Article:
“Painting is the beginning of all forms of visual arts,” says Hira Bijuli Nepali, president of KAC. “Other art forms like film and sculpture draw from colour, composition and design of paintings. So it is important to start making children aware of painting. We hope eventually to develop their creativity by encouraging painting in schools.”
KAC hopes to also engage with the rest of Nepal through modern art. KAC has always been focused on traditional art, facilitating documentation and enactment of folk tales, songs and dances in the past. Karnali’s visually rich traditional arts including clothing, jewelry, dances, sculpture, and architecture remain isolated, and this is what KAC intends to change through painting.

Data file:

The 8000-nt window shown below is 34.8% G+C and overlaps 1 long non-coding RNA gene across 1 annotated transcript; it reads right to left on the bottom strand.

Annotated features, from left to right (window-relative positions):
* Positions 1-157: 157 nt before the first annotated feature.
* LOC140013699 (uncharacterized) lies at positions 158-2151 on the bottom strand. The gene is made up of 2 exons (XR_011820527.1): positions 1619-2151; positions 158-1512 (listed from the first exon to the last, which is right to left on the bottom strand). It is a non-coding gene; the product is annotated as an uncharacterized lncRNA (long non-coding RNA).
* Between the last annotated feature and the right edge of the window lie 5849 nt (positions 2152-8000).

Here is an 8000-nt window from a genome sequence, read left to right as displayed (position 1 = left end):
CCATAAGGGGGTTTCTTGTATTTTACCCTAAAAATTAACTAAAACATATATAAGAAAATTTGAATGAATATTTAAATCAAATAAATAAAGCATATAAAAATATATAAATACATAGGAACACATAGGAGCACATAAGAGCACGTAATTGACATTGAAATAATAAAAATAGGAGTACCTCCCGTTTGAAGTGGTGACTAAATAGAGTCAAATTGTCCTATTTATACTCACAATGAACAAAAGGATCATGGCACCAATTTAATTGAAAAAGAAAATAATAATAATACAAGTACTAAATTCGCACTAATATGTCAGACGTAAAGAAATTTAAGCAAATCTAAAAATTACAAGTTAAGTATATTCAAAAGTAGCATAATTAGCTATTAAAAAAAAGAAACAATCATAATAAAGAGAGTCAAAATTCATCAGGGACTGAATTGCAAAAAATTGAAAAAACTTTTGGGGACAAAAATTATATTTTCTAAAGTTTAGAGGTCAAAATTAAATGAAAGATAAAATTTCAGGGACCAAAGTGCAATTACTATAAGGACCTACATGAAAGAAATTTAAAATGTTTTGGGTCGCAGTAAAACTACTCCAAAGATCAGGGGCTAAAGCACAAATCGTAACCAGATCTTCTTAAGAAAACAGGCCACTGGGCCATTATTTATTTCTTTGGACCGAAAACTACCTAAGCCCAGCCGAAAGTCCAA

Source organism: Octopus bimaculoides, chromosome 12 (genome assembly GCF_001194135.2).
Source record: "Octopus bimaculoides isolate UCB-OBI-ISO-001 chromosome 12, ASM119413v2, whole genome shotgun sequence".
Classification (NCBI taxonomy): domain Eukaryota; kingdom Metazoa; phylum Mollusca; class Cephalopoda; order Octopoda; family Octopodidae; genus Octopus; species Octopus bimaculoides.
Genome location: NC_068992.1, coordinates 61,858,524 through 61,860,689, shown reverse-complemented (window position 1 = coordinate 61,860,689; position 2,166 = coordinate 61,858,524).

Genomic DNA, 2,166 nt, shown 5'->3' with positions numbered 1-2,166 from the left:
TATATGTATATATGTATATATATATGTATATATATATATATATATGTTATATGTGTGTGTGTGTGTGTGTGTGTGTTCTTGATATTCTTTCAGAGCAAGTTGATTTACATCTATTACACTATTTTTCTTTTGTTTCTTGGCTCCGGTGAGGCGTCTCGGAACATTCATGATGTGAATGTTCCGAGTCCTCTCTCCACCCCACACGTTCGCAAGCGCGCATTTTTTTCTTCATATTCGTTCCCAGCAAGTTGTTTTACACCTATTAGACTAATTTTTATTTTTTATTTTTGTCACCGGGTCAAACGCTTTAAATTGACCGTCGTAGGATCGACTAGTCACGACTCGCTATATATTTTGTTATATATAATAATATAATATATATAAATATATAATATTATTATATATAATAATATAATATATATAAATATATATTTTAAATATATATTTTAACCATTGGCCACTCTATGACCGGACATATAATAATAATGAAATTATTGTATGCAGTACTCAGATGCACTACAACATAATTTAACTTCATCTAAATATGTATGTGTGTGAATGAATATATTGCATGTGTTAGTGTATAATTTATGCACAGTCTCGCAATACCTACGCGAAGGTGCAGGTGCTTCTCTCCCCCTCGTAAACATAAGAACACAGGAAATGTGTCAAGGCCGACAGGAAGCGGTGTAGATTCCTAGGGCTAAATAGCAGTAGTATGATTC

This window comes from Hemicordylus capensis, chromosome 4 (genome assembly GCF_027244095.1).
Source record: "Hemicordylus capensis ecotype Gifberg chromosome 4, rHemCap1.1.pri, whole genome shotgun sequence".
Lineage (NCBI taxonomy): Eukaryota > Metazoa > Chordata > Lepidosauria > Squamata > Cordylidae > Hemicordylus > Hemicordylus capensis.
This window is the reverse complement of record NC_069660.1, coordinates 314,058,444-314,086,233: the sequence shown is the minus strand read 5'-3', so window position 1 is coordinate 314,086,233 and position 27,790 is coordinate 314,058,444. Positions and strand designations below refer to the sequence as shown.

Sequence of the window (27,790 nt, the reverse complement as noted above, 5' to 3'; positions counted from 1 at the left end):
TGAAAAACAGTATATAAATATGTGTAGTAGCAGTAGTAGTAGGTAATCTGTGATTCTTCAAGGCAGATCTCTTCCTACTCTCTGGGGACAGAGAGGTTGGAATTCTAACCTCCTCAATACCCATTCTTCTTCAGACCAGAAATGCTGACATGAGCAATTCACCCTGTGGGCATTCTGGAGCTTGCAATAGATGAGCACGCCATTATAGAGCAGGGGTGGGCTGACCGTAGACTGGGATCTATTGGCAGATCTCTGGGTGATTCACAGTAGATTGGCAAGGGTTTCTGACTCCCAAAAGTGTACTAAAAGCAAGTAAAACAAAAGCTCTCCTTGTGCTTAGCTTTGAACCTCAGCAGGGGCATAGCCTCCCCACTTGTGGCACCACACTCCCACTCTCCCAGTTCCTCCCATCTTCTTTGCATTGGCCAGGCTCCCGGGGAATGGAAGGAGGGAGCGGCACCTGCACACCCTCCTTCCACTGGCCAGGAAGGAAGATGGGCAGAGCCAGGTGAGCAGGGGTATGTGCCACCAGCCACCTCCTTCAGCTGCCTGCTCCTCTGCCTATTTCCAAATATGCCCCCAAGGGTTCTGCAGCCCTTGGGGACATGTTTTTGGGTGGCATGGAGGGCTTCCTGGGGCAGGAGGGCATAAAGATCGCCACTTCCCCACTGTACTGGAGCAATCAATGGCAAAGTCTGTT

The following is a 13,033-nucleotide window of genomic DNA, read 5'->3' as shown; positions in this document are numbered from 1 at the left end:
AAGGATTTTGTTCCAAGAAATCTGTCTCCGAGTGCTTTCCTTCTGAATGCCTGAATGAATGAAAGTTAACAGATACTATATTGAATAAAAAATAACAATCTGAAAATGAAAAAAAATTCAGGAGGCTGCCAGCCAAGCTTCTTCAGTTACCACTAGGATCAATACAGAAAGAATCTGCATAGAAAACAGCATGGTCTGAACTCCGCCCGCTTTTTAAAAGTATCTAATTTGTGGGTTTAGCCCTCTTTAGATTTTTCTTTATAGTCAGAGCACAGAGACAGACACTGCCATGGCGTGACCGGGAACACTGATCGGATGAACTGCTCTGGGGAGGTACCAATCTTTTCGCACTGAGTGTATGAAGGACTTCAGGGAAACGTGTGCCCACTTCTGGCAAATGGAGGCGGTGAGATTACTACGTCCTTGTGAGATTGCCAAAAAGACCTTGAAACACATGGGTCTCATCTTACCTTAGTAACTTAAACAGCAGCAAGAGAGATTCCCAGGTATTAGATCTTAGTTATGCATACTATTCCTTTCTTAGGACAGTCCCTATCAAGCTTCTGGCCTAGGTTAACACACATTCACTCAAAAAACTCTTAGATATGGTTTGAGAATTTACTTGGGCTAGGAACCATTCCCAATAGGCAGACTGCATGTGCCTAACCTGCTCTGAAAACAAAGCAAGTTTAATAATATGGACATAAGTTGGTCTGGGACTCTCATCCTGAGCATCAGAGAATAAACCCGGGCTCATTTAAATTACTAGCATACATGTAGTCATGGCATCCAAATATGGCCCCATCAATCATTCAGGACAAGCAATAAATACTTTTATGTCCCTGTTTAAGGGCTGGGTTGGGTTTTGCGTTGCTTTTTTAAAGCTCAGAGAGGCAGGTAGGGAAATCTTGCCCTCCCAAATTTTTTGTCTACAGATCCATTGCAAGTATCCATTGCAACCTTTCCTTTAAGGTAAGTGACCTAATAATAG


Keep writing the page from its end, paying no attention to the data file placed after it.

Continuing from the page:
“We want to showcase our traditional arts and make Karnali visible in the mainstream. To connect with the world and build a niche for Karnali’s artwork, we have to use modern means,” says Nepali. “Also, our way of life is fast disappearing, and painting is a way to archive it, too.”
With two paintings already sold in Gamgadhi, the artists are positive about the scope for modern art in Mugu itself. KAC is exhibiting the paintings in Kathmandu soon.
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